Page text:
Crime and Court Roundup: Madison judge who halted the ID law signed the Walker recallWisconsin News
-- A Madison judge temporarily halted Wisconsin’s voter I-D law yesterday – and we later learned that he had signed a petition to recall Governor Scott Walker.
MADISON - A Madison judge temporarily halted Wisconsin’s voter I-D law yesterday – and we later learned that he had signed a petition to recall Governor Scott Walker.
The petitions show that Dane County Circuit Judge David Flanagan signed one of them last November 15th. And his wife Maureen, a former assistant attorney general, was listed as the circulator. Yesterday, Judge Flanagan delayed implementation of the photo ID law at least until April 16th, when he can hold a trial on a lawsuit from the NAACP and the Hispanic group Voces de la Frontera. That means voters will not have to show ID’s or sign poll books in the state’s presidential primary on April third. The judge’s ruling had some very harsh words for the law, to which Walker gave final approval last year when he signed it. The judge called it “the single most restrictive voter eligibility law in the country,” and he agreed with the plaintiffs in saying it would hurt the poor, elderly, and minorities who have a harder time than others in getting legitimate ID’s. The judge called the law quote, “extremely broad and largely needless.”
The State Justice Department plans to appeal Flanagan’s decision. The state GOP says it will ask the Judicial Commission to find out why Flanagan did not withdraw from the case after signing the Walker recall petition. GOP spokesman Ben Sparks says it puts the entire court case into question. But election attorney Michael Maistelman tells the Journal Sentinel it should not affect the case itself, because Walker is being sued in his official capacity as governor – and not as a possible political candidate in a recall election. Meanwhile, another Madison judge – Richard Niess – will hold a hearing Friday on the League of Women Voters’ claim that the voter ID law is unconstitutional. On Monday, Niess rejected the state’s effort to throw out that lawsuit.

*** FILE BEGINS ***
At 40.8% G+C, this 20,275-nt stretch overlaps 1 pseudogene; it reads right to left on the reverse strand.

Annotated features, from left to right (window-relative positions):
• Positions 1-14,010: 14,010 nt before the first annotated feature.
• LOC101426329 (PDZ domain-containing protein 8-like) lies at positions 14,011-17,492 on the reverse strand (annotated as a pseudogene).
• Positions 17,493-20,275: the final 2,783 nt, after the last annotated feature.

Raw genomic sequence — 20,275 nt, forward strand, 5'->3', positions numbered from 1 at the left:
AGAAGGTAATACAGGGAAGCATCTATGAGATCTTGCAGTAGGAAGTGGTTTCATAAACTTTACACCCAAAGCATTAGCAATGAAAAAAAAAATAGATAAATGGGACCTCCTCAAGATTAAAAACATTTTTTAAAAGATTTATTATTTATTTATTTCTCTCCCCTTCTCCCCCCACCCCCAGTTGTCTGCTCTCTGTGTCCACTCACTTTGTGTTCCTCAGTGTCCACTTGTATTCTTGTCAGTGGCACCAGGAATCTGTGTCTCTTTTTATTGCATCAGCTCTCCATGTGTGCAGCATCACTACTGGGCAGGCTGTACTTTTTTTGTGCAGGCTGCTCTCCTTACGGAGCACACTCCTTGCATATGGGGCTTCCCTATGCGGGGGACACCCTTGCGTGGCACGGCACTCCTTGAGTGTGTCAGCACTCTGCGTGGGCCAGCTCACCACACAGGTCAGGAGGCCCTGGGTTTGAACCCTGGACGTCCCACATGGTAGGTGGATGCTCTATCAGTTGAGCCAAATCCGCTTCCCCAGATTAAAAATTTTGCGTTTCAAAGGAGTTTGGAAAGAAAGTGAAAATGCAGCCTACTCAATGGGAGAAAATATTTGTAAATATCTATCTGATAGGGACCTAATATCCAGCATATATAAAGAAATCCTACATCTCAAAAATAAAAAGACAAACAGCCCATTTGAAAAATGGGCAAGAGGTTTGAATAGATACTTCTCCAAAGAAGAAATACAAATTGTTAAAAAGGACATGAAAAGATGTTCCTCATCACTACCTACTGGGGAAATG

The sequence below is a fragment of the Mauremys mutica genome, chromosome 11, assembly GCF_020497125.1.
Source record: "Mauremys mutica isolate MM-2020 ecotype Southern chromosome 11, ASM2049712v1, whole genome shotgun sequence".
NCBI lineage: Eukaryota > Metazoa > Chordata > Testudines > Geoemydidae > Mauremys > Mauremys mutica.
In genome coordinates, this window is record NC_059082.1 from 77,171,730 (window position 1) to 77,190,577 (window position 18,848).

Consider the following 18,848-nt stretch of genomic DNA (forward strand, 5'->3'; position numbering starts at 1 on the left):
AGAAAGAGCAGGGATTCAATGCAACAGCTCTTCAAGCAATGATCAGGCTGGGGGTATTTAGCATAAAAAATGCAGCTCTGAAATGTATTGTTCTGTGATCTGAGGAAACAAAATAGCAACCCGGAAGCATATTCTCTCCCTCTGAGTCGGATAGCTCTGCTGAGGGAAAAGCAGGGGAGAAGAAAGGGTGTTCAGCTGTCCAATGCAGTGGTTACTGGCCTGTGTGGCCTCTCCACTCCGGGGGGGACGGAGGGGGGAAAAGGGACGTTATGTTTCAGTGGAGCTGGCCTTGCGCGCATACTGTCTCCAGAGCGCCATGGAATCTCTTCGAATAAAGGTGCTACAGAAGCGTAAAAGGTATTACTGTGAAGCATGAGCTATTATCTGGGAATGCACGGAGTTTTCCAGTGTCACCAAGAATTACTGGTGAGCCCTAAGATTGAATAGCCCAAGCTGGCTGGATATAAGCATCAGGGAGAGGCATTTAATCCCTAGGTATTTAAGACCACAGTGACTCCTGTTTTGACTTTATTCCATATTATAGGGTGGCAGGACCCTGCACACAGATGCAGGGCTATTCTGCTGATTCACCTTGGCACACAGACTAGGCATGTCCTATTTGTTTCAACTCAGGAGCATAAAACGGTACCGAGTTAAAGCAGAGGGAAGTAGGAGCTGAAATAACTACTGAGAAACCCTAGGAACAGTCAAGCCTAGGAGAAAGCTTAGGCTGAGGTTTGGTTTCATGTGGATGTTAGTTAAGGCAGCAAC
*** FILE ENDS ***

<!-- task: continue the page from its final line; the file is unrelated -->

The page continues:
Prosecutors say a drunk driver could face 25 years in prison, after he was convicted of lesser charges in a hit-and-run crash that killed a University of Minnesota student from Appleton. Jurors found 29-year-old Tim Bakdash guilty yesterday of second-degree murder in the death of 23-year-old Benjamin Van Handel last April. Bakdash was also convicted of two counts of second-degree attempted murder, for injuring two young women who were walking with Van Handel when they were struck. And the driver was convicted of five other felonies. A sentencing date has not been set. Bakdash testified that he got into a skirmish with a man after leaving a Minneapolis bar – and while driving home, Bakdash thought he saw the man and intended only to scare him and not kill him. Prosecutors insisted Bakdash had planned to kill Van Handel. But the original charges of first-degree murder and attempted murder were dismissed by the jury. The victim’s father, Steve Van Handel of Appleton, said he was prepared for the first-degree acquittal – but he said the vindication of the verdict was still good, and he was happy.
A Wisconsin police chief arrested in Nebraska last week is due back home within eight days. 29-year-old Shay Larson has waived extradition in Buffalo County Nebraska. He’ll be turned over to Vernon County authorities by next Thursday. Larson is the Readstown police chief who was charged with eight crimes after a six-month investigation. And until his arrest, he was still being paid while working at home on administrative leave. Larson is accused of improperly touching a female drug informant, and joining drinkers at a birthday party in a village park. A woman also told investigators she felt compelled to give the chief oral sex three times because of his position, and he allegedly lied to investigators about the activity before coming clean. He was taken into custody last Friday at a truck stop along Interstate-80 near Elm Creek in central Nebraska. That was a day after prosecutors filed a complaint charging Larson with two felony counts of misconduct in public office – plus six misdemeanors that include disorderly conduct, fourth-degree sexual assault, and obstructing officers.